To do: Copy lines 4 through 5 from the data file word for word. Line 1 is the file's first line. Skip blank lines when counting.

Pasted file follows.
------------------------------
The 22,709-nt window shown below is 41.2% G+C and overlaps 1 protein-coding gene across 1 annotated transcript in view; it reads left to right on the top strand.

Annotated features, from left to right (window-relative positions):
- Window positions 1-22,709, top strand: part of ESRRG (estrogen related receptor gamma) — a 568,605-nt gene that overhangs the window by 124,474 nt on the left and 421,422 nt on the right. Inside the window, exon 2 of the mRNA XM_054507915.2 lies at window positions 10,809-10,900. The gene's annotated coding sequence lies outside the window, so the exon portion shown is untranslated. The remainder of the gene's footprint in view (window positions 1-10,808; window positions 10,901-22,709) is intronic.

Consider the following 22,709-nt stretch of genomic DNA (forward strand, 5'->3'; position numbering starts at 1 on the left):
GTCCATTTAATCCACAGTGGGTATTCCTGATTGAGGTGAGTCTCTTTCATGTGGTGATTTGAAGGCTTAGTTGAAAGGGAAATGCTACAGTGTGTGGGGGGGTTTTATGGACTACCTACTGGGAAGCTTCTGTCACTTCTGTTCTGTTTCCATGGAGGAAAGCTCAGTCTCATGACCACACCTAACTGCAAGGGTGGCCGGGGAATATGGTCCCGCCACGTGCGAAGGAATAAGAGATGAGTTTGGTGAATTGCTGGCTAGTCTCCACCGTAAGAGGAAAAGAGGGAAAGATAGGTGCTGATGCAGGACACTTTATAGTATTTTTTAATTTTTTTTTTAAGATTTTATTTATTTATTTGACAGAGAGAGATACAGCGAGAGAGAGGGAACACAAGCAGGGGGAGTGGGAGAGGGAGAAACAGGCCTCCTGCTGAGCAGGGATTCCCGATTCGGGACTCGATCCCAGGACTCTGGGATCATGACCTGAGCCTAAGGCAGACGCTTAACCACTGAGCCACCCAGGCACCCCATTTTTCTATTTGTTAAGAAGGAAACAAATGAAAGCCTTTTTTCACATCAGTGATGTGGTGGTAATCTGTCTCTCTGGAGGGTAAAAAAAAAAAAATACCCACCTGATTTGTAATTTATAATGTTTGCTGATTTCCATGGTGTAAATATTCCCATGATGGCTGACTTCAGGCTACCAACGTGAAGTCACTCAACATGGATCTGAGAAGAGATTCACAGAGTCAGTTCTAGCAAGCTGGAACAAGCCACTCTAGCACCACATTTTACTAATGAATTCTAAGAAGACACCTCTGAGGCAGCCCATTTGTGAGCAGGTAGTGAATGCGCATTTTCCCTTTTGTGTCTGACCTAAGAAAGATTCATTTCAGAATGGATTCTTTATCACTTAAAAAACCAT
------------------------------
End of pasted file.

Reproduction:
Consider the following 22,709-nt stretch of genomic DNA (forward strand, 5'->3'; position numbering starts at 1 on the left):
GTCCATTTAATCCACAGTGGGTATTCCTGATTGAGGTGAGTCTCTTTCATGTGGTGATTTGAAGGCTTAGTTGAAAGGGAAATGCTACAGTGTGTGGGGGGGTTTTATGGACTACCTACTGGGAAGCTTCTGTCACTTCTGTTCTGTTTCCATGGAGGAAAGCTCAGTCTCATGACCACACCTAACTGCAAGGGTGGCCGGGGAATATGGTCCCGCCACGTGCGAAGGAATAAGAGATGAGTTTGGTGAATTGCTGGCTAGTCTCCACCGTAAGAGGAAAAGAGGGAAAGATAGGTGCTGATGCAGGACACTTTATAGTATTTTTTAATTTTTTTTTTAAGATTTTATTTATTTATTTGACAGAGAGAGATACAGCGAGAGAGAGGGAACACAAGCAGGGGGAGTGGGAGAGGGAGAAACAGGCCTCCTGCTGAGCAGGGATTCCCGATTCGGGACTCGATCCCAGGACTCTGGGATCATGACCTGAGCCTAAGGCAGACGCTTAACCACTGAGCCACCCAGGCACCCCATTTTTCTATTTGTTAAGAAGGAAACAAATGAAAGCCTTTTTTCACATCAGTGATGTGGTGGTAATCTGTCTCTCTGGAGGGTAAAAAAAAAAAAATACCCACCTGATTTGTAATTTATAATGTTTGCTGATTTCCATGGTGTAAATATTCCCATGATGGCTGACTTCAGGCTACCAACGTGAAGTCACTCAACATGGATCTGAGAAGAGATTCACAGAGTCAGTTCTAGCAAGCTGGAACAAGCCACTCTAGCACCACATTTTACTAATGAATTCTAAGAAGACACCTCTGAGGCAGCCCATTTGTGAGCAGGTAGTGAATGCGCATTTTCCCTTTTGTGTCTGACCTAAGAAAGATTCATTTCAGAATGGATTCTTTATCACTTAAAAAACCAT